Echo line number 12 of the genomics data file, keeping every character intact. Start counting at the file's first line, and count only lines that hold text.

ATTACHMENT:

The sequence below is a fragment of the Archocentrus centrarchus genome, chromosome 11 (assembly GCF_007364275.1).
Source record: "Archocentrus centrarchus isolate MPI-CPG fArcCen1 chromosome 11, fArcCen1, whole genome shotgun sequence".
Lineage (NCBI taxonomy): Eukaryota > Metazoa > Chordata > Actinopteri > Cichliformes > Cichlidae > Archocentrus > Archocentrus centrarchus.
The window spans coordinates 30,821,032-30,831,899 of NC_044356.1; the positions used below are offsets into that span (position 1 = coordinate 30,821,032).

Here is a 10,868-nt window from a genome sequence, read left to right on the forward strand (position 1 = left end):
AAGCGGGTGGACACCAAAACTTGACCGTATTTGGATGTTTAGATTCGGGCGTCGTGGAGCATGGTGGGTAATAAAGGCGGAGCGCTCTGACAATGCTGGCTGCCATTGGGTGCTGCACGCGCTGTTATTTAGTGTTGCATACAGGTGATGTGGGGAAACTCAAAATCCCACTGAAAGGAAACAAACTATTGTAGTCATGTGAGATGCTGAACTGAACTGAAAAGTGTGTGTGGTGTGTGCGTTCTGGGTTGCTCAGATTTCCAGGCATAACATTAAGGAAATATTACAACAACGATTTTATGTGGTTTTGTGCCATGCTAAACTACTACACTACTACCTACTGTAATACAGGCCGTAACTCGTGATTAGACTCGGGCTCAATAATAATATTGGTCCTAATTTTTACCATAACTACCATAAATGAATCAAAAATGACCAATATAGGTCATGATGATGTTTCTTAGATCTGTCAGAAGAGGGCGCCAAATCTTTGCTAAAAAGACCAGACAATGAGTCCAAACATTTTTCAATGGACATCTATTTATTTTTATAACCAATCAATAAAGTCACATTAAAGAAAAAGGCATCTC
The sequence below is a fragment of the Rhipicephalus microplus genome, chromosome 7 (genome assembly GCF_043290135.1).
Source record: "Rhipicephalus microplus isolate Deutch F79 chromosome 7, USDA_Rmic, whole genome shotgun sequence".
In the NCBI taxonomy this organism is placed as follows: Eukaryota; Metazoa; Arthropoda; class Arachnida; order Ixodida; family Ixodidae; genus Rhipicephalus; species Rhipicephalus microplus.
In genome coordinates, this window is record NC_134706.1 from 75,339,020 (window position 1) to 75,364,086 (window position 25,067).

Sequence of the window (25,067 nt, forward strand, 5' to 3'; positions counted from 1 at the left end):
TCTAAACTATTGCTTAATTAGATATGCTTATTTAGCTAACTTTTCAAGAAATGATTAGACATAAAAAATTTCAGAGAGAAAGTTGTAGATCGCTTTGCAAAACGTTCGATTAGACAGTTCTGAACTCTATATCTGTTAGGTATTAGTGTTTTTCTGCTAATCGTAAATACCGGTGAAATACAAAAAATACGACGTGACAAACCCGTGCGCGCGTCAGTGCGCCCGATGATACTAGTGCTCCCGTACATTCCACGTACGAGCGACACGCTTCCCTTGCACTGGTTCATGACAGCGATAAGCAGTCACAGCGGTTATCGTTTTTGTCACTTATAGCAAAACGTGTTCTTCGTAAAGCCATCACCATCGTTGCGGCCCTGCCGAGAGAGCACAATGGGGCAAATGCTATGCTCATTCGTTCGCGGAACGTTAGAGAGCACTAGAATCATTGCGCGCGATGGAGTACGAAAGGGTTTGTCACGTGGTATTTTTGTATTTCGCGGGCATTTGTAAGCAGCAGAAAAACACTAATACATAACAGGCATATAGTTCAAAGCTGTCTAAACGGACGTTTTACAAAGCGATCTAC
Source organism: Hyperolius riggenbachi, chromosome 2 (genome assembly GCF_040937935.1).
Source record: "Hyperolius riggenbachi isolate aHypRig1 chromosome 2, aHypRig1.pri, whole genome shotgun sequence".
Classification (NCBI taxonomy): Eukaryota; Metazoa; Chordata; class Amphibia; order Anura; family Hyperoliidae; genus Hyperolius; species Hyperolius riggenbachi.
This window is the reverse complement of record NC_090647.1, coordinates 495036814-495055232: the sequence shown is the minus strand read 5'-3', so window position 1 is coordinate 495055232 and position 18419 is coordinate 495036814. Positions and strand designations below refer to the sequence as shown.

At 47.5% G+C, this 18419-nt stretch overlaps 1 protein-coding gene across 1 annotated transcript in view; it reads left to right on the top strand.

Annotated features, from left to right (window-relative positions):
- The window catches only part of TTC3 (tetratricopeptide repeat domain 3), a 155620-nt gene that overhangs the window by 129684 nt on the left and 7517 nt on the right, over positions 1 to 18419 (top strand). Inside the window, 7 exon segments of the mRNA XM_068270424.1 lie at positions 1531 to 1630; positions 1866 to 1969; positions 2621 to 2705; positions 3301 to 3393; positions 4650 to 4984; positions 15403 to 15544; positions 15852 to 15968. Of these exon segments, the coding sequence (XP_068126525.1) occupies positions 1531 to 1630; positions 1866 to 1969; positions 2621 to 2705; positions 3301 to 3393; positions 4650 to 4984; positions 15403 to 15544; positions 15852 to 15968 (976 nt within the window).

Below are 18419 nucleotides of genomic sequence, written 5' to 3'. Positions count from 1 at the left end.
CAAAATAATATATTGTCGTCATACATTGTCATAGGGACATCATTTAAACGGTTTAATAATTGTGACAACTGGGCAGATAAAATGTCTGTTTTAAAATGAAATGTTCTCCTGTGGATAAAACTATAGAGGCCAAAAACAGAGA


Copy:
TCTAAACTATTGCTTAATTAGATATGCTTATTTAGCTAACTTTTCAAGAAATGATTAGACATAAAAAATTTCAGAGAGAAAGTTGTAGATCGCTTTGCAAAACGTTCGATTAGACAGTTCTGAACTCTATATCTGTTAGGTATTAGTGTTTTTCTGCTAATCGTAAATACCGGTGAAATACAAAAAATACGACGTGACAAACCCGTGCGCGCGTCAGTGCGCCCGATGATACTAGTGCTCCCGTACATTCCACGTACGAGCGACACGCTTCCCTTGCACTGGTTCATGACAGCGATAAGCAGTCACAGCGGTTATCGTTTTTGTCACTTATAGCAAAACGTGTTCTTCGTAAAGCCATCACCATCGTTGCGGCCCTGCCGAGAGAGCACAATGGGGCAAATGCTATGCTCATTCGTTCGCGGAACGTTAGAGAGCACTAGAATCATTGCGCGCGATGGAGTACGAAAGGGTTTGTCACGTGGTATTTTTGTATTTCGCGGGCATTTGTAAGCAGCAGAAAAACACTAATACATAACAGGCATATAGTTCAAAGCTGTCTAAACGGACGTTTTACAAAGCGATCTAC